Because I'm a glutton for punishment, I'm doing a webinar on Thursday at 2pm ET with the esteemed Steve Boese entitled, HR Moneyball: The FOT Bootstrapper Guide To Getting Started With Big Data. Join us if you can, should be fun.
You know what I realized in prepping for this session? When it comes to data, we are WAAAAAAAY to concerned about measuring what HR does in the organization. Time to fill, cost per hire, average merit increases, etc. I'm not sure anyone on the business side cares until something's broke. Then, they just want it fixed - they're not even that concerned about seeing the improvement in the metrics that we hold near and dear.
I think the more powerful track when it comes to metrics and data out of the HR function is to measure what's happening in the business, then use what you measure in the business as a reason to partner with the most powerful people in your organization to fix what may be broken.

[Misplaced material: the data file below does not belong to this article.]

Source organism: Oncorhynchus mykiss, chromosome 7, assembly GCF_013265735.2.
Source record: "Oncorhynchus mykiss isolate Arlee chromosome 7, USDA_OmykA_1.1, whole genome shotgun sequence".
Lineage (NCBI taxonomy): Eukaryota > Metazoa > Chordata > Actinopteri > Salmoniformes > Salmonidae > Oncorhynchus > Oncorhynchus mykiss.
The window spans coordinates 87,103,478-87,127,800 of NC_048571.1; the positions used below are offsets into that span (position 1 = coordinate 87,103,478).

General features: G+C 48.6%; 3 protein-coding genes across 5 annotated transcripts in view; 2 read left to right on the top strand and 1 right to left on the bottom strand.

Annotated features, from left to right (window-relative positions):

HR Metrics - everything you measure now to show the efficiency of your HR shop.
Data/Metrics that measure how effective the business is (as well as the managers who run it):
--Hiring Manager Batting Average (how good someone is at selection - as measured by how many people stick)
--Salary Cap Utilization (a better way to talk about budget, and flexibility on budget than FTE counts)
--Revenue Per Employee (which basically sets you up for all the people ways that you can influence revenue above and beyond just firing people...)
--Turnover with a prediction angle (those who have problems with turnover are predicted to have... you guessed it... more turnover in the future)
Vanity is a bitch. Stop reporting about what you are doing and become the data nerd for the business, with a hat tip to the people side.
Nobody cares about time to fill unless there's a problem. Everyone is interested in who the best managers are when it comes to hiring.
Start making your data plays more interesting.